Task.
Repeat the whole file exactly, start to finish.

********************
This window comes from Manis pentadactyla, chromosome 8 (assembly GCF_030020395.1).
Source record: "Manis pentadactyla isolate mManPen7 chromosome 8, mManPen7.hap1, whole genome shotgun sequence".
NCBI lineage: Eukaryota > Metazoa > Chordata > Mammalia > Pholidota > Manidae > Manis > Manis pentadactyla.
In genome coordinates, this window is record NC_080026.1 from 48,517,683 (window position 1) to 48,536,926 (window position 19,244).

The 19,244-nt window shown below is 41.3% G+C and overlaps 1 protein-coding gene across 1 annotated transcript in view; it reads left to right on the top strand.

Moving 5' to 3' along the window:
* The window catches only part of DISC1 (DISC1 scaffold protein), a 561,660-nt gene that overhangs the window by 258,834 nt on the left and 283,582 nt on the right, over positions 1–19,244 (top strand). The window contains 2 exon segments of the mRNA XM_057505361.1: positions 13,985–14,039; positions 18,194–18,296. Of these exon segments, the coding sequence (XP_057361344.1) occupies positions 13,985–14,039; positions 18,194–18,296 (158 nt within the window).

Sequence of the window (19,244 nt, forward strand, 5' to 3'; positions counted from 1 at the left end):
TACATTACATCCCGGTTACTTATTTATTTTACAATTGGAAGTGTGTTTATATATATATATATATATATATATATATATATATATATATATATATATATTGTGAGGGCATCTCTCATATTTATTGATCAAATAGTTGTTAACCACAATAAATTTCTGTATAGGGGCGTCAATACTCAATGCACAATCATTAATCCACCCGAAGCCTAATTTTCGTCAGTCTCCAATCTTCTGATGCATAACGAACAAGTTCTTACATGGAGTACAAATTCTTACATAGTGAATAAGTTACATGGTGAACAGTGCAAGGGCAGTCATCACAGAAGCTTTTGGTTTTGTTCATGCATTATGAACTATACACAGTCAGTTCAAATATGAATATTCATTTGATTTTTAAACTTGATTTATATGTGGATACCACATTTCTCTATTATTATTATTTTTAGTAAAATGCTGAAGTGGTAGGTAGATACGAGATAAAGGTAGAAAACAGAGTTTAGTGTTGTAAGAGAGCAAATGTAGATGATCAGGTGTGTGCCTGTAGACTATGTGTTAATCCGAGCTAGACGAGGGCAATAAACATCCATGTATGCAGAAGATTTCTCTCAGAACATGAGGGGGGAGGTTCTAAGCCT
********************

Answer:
This window comes from Manis pentadactyla, chromosome 8 (assembly GCF_030020395.1).
Source record: "Manis pentadactyla isolate mManPen7 chromosome 8, mManPen7.hap1, whole genome shotgun sequence".
NCBI lineage: Eukaryota > Metazoa > Chordata > Mammalia > Pholidota > Manidae > Manis > Manis pentadactyla.
In genome coordinates, this window is record NC_080026.1 from 48,517,683 (window position 1) to 48,536,926 (window position 19,244).

The 19,244-nt window shown below is 41.3% G+C and overlaps 1 protein-coding gene across 1 annotated transcript in view; it reads left to right on the top strand.

Moving 5' to 3' along the window:
* The window catches only part of DISC1 (DISC1 scaffold protein), a 561,660-nt gene that overhangs the window by 258,834 nt on the left and 283,582 nt on the right, over positions 1–19,244 (top strand). The window contains 2 exon segments of the mRNA XM_057505361.1: positions 13,985–14,039; positions 18,194–18,296. Of these exon segments, the coding sequence (XP_057361344.1) occupies positions 13,985–14,039; positions 18,194–18,296 (158 nt within the window).

Sequence of the window (19,244 nt, forward strand, 5' to 3'; positions counted from 1 at the left end):
TACATTACATCCCGGTTACTTATTTATTTTACAATTGGAAGTGTGTTTATATATATATATATATATATATATATATATATATATATATATATATATATTGTGAGGGCATCTCTCATATTTATTGATCAAATAGTTGTTAACCACAATAAATTTCTGTATAGGGGCGTCAATACTCAATGCACAATCATTAATCCACCCGAAGCCTAATTTTCGTCAGTCTCCAATCTTCTGATGCATAACGAACAAGTTCTTACATGGAGTACAAATTCTTACATAGTGAATAAGTTACATGGTGAACAGTGCAAGGGCAGTCATCACAGAAGCTTTTGGTTTTGTTCATGCATTATGAACTATACACAGTCAGTTCAAATATGAATATTCATTTGATTTTTAAACTTGATTTATATGTGGATACCACATTTCTCTATTATTATTATTTTTAGTAAAATGCTGAAGTGGTAGGTAGATACGAGATAAAGGTAGAAAACAGAGTTTAGTGTTGTAAGAGAGCAAATGTAGATGATCAGGTGTGTGCCTGTAGACTATGTGTTAATCCGAGCTAGACGAGGGCAATAAACATCCATGTATGCAGAAGATTTCTCTCAGAACATGAGGGGGGAGGTTCTAAGCCT